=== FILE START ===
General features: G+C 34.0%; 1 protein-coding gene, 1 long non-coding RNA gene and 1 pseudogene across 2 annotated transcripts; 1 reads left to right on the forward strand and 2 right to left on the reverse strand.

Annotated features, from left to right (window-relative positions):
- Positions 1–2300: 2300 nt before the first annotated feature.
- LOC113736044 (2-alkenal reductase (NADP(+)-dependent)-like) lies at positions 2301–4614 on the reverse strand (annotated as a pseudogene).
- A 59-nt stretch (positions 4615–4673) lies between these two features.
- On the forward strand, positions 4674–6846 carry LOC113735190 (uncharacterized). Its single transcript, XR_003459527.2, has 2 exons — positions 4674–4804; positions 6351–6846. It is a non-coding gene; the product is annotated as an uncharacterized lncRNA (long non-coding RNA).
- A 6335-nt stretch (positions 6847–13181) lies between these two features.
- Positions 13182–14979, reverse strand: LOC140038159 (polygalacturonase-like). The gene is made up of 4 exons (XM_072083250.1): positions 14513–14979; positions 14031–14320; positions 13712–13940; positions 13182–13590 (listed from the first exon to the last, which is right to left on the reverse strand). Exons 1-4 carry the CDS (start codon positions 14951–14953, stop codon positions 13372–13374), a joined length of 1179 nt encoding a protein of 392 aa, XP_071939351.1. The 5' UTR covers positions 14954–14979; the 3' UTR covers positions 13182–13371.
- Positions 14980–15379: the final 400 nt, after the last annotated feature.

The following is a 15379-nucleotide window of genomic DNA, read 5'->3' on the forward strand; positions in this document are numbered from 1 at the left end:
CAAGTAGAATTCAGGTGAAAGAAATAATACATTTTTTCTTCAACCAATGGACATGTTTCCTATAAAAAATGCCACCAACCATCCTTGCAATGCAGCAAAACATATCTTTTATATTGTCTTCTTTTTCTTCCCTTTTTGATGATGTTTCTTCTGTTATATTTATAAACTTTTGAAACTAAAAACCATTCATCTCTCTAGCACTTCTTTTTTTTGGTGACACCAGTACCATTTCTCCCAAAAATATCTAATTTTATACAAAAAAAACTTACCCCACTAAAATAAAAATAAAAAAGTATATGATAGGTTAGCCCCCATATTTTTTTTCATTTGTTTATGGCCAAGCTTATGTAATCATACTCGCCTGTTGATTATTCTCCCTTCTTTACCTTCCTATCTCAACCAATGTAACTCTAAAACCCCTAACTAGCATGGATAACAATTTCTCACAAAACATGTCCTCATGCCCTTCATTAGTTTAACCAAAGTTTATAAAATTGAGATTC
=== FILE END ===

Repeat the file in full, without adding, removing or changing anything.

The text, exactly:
General features: G+C 34.0%; 1 protein-coding gene, 1 long non-coding RNA gene and 1 pseudogene across 2 annotated transcripts; 1 reads left to right on the forward strand and 2 right to left on the reverse strand.

Annotated features, from left to right (window-relative positions):
- Positions 1–2300: 2300 nt before the first annotated feature.
- LOC113736044 (2-alkenal reductase (NADP(+)-dependent)-like) lies at positions 2301–4614 on the reverse strand (annotated as a pseudogene).
- A 59-nt stretch (positions 4615–4673) lies between these two features.
- On the forward strand, positions 4674–6846 carry LOC113735190 (uncharacterized). Its single transcript, XR_003459527.2, has 2 exons — positions 4674–4804; positions 6351–6846. It is a non-coding gene; the product is annotated as an uncharacterized lncRNA (long non-coding RNA).
- A 6335-nt stretch (positions 6847–13181) lies between these two features.
- Positions 13182–14979, reverse strand: LOC140038159 (polygalacturonase-like). The gene is made up of 4 exons (XM_072083250.1): positions 14513–14979; positions 14031–14320; positions 13712–13940; positions 13182–13590 (listed from the first exon to the last, which is right to left on the reverse strand). Exons 1-4 carry the CDS (start codon positions 14951–14953, stop codon positions 13372–13374), a joined length of 1179 nt encoding a protein of 392 aa, XP_071939351.1. The 5' UTR covers positions 14954–14979; the 3' UTR covers positions 13182–13371.
- Positions 14980–15379: the final 400 nt, after the last annotated feature.

The following is a 15379-nucleotide window of genomic DNA, read 5'->3' on the forward strand; positions in this document are numbered from 1 at the left end:
CAAGTAGAATTCAGGTGAAAGAAATAATACATTTTTTCTTCAACCAATGGACATGTTTCCTATAAAAAATGCCACCAACCATCCTTGCAATGCAGCAAAACATATCTTTTATATTGTCTTCTTTTTCTTCCCTTTTTGATGATGTTTCTTCTGTTATATTTATAAACTTTTGAAACTAAAAACCATTCATCTCTCTAGCACTTCTTTTTTTTGGTGACACCAGTACCATTTCTCCCAAAAATATCTAATTTTATACAAAAAAAACTTACCCCACTAAAATAAAAATAAAAAAGTATATGATAGGTTAGCCCCCATATTTTTTTTCATTTGTTTATGGCCAAGCTTATGTAATCATACTCGCCTGTTGATTATTCTCCCTTCTTTACCTTCCTATCTCAACCAATGTAACTCTAAAACCCCTAACTAGCATGGATAACAATTTCTCACAAAACATGTCCTCATGCCCTTCATTAGTTTAACCAAAGTTTATAAAATTGAGATTC